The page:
Lava Lake Glow on Low Clouds

As the evening deepened and stratus clouds lowered over Kilauea caldera’s highly active Halemaumau Crater, the lava lake rose, at times splashing distant gobs of fountain lava above the plane of the visible rim.  That was an uncommon sight, and one we were fortunate to witness.  The distinctive orange glow of the lava shone brightly here, both in the stratus and in the plume of steam and acrid gas laden with sulfur dioxide (volcanic smog or “vog”) wafting off the lava lake itself before merging with the low clouds.  That is a volcanically forced convective plume, part of the eruption process, as it has been continuously since this episode started in early 2008.  Even given my earth-science familiarity with this situation, the sight registered to the appreciative right brain as otherworldly, beautifully primordial, transfixing, and fluidly artistic, conveying in an unspoken way the powerlessness of the person in the face of such forces.  No wonder native Hawaiians deified this as the home of their fire goddess Pele, and paid it a measure of fearful respect.  America’s largest island was built from this and many other eruptive openings like it.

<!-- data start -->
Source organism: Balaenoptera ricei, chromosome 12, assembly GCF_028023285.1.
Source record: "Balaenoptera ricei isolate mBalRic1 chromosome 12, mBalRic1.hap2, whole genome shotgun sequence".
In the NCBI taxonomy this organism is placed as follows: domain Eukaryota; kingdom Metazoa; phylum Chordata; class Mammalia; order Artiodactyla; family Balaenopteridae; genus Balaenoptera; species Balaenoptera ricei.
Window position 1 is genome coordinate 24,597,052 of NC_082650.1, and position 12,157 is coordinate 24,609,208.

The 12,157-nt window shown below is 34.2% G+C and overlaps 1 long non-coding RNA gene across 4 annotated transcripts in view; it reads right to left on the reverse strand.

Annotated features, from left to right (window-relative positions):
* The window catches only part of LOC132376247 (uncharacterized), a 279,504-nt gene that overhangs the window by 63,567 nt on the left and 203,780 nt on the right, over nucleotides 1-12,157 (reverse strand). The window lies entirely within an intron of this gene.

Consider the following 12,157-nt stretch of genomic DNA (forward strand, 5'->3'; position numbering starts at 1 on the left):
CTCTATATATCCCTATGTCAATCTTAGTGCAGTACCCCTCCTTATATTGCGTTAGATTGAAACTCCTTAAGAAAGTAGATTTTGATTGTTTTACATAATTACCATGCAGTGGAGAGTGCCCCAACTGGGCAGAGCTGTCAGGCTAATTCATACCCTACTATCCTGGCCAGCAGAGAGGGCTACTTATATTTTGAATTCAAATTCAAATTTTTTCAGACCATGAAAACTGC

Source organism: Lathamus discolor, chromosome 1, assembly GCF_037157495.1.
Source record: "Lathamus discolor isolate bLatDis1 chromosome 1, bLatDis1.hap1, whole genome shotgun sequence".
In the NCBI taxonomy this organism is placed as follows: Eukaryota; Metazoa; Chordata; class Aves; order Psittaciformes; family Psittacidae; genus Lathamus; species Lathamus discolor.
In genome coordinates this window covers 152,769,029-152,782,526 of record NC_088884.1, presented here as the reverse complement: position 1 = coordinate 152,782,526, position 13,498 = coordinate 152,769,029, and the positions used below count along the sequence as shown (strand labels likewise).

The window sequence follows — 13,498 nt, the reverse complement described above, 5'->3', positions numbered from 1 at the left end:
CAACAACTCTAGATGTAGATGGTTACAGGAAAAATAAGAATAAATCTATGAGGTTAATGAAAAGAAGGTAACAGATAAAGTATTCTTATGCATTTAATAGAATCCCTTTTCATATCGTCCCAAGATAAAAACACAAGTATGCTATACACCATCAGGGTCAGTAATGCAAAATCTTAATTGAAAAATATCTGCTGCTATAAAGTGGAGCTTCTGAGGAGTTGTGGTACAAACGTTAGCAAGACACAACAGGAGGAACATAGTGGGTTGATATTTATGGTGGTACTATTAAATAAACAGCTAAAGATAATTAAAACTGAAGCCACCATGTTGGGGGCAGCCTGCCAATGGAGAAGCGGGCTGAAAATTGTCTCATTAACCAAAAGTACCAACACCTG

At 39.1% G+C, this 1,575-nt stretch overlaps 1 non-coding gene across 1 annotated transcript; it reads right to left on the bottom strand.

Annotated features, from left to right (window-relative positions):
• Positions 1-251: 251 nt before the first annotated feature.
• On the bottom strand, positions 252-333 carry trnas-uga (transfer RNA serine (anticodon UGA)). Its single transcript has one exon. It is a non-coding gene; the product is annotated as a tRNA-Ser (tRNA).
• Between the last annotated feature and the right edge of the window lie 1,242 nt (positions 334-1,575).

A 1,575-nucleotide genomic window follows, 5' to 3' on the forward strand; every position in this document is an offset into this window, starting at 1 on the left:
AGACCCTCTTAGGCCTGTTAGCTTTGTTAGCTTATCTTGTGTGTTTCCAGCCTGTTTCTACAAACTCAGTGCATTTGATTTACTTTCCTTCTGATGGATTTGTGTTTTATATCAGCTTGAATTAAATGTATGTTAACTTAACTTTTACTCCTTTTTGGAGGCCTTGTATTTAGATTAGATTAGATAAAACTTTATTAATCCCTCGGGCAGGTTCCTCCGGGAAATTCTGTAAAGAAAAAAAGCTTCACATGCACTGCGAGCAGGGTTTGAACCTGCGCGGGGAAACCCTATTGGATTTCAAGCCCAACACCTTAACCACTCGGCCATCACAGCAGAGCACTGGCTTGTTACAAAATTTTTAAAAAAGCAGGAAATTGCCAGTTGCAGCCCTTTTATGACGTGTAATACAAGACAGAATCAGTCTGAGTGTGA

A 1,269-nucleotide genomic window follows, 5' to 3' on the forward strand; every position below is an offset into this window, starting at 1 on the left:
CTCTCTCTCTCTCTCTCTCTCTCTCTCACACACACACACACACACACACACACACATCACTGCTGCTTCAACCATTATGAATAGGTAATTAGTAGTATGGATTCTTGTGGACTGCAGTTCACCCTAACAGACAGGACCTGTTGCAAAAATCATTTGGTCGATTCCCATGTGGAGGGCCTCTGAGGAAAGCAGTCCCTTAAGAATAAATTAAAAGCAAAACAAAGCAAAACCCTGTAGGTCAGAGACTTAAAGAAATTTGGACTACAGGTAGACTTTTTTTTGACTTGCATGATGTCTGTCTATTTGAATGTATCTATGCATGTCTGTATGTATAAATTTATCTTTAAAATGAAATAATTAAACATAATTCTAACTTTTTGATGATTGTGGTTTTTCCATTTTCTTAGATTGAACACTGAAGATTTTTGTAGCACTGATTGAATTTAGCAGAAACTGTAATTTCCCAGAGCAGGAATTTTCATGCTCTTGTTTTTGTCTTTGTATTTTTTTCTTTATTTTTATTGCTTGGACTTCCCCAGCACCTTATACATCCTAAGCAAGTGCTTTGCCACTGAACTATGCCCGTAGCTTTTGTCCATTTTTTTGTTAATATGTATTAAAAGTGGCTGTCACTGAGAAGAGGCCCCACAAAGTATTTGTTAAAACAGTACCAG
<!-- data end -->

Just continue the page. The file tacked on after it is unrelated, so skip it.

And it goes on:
3 WSW Volcano HI (28 Dec 17) Looking SSE
19.4197, -155.2881

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